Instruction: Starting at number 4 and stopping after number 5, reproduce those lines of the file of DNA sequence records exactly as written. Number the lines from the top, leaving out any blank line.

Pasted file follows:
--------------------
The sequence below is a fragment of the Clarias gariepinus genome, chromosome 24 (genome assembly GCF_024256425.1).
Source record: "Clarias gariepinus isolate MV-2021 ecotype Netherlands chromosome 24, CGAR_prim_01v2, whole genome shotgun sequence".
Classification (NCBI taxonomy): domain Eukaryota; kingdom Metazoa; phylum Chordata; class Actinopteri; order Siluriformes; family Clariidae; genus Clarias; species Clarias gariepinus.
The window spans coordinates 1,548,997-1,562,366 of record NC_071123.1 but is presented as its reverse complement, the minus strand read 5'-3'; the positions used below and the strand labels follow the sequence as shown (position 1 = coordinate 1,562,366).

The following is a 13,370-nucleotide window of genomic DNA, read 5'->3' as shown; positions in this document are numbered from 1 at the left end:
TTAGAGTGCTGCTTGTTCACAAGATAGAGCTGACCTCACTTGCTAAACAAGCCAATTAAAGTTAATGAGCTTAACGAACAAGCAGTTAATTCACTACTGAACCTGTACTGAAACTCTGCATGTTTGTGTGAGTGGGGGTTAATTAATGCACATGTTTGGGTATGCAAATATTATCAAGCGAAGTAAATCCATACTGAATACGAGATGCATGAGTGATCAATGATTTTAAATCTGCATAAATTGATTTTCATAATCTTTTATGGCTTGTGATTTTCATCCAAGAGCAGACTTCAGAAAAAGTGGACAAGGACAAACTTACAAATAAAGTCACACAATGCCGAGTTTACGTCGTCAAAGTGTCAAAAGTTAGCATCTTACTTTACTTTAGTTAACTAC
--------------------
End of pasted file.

The window spans coordinates 1,548,997-1,562,366 of record NC_071123.1 but is presented as its reverse complement, the minus strand read 5'-3'; the positions used below and the strand labels follow the sequence as shown (position 1 = coordinate 1,562,366).

The following is a 13,370-nucleotide window of genomic DNA, read 5'->3' as shown; positions in this document are numbered from 1 at the left end: